A fascinating look at school lunches in Japan.
A fascinating look at school lunches in Japan.
Here is a little bit of mind-blowing reading. Modern cosmology has a way of distracting me from mundane local matters like
the long-term viability of the Terran fossil fuel industry, or that eventual outcome of the ideological feud between Sunni and Shia Muslims.
Artist’s logarithmic scale conception of the observable universe with the Solar System at the center, inner and outer planets, Kuiper belt, Oort cloud, Alpha Centauri, Perseus Arm, Milky Way galaxy, Andromeda galaxy, nearby galaxies, Cosmic Web, Cosmic microwave radiation and Big Bang’s invisible plasma on the edge. By Pablo Carlos Budassi
The other day, I was reading a post by Ethan Siegel on his excellent blog, Starts With a Bang, about whether it makes sense to consider the universe to be a giant brain. (The short answer is no, but read his post for the details.) Something he mentioned in the post caught my attention.
But these individual large groups will accelerate away from one another thanks to dark energy, and so will never have the opportunity to encounter one another or communicate with one another for very long. For example, if we were to send out signals today…
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In preparation for a gourmet dinner for 10 that we’ll be hosting next month, serving duck l’orange, we decided for a test run today. We went to Ranch 99, a famous Asian supermarket in town and bought a duck.
Whoa, those Asians like their birds intact.
What to do with the feet and head?
Trim them off, and voilà, a duck becomes a chicken!
Now we can safely proceed and make chicken l’orange, uh, duck l’orange.
This past week, Trump got more press than ever before because the did NOT participate in the last GOP debate. I was staying at a hotel in Springfield, Massachusetts the night of the debates, and I turned on the TV to watch. Here are my main take-aways:
I would be embarrassed for our country if any one of the people on that stage were my president. And I would be embarrassed and seriously worried for our country if the person not on the stage were to become president.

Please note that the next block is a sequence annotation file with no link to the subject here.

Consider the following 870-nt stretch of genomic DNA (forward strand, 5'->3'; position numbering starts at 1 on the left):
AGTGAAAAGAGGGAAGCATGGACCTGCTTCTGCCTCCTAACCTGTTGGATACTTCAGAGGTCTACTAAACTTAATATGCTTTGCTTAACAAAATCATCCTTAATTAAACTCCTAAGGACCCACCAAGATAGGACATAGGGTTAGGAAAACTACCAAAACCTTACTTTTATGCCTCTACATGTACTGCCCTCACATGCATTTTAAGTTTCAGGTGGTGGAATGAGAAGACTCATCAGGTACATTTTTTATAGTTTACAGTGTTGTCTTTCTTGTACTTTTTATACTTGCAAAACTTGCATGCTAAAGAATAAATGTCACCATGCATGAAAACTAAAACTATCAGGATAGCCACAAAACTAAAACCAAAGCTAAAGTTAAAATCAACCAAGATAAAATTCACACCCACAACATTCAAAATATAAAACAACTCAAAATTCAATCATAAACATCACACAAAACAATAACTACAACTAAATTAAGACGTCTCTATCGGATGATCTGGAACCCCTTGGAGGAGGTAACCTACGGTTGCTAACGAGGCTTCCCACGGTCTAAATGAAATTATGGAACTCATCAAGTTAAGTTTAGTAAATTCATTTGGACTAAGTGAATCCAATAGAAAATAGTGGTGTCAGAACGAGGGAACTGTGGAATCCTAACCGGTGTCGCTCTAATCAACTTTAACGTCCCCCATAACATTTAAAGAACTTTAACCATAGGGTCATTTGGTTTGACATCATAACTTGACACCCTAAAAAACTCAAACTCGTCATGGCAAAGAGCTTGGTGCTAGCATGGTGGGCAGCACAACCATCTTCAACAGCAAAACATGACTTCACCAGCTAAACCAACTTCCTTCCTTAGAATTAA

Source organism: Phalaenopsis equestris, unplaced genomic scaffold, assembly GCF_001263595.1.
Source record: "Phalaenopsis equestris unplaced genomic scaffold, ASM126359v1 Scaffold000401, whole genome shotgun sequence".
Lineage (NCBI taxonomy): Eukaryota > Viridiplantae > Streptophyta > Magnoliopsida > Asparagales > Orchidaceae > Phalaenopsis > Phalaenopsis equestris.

320 million people in our country, and those are our choices?
Every year when we get a delivery of telephone books I get angry, since I pick them up at the door and toss them straight into the recycle bin. What a colossal waste! They are printed and then distributed by hand to households. How expensive that must be. But nobody seems to use them anymore. It’s been at least 20 years that I actually opened up a telephone book. But I get them every year.
This year was even worse. The book must have been delivered at our gate on Saturday afternoon. Then it rained overnight. Today, I picked up a soggy phone book and before I tossed it into the recycle bin which is a few feet from our gate, I decided to take a picture:
I got frustrated about this and checked online. Most of the links are about “recycling” phone books. What the heck? Why recycle. Why not just print stop printing them, and producing them on demand when somebody actually asks for one? Who is paying for this? I am sure we consumers are, somehow.
Here is a site with Opt-Out information. I am registering myself right now.
Definition of: Revenant
— one that returns after death or a long absence
Watching The Revenant was exhausting. 2 hours and 36 minutes long, it didn’t let go. Not for a minute.
It took me into the icy winter of Montana. Inspired by true events that happened to the legendary explorer Hugh Glass in 1823 in Montana and South Dakota, the movie tells a story of betrayal and redemption. Glass (Leonardo DiCaprio) is a member of a hunting and trapping party in the wild west. After they are raided by hostile Indians and decimated, Glass gets surprised and attacked by a female grizzly who is protecting her cubs. Glass was mauled so badly that his friends did not expect him to survive. Three men, including Glass’ half Indian son, stay behind with him until he dies, while the rest of the party moves on. John Fitzgerald (Tom Hardy), the most experienced frontiersman, decides to abandon Glass. Against unimaginable odds, Glass survives, and starts his journey of 200 miles through the winter wilderness of Montana, alone, without weapons, only able to crawl, his body covered with festering wounds, driven by sheer willpower and relentless pursuit of redemption.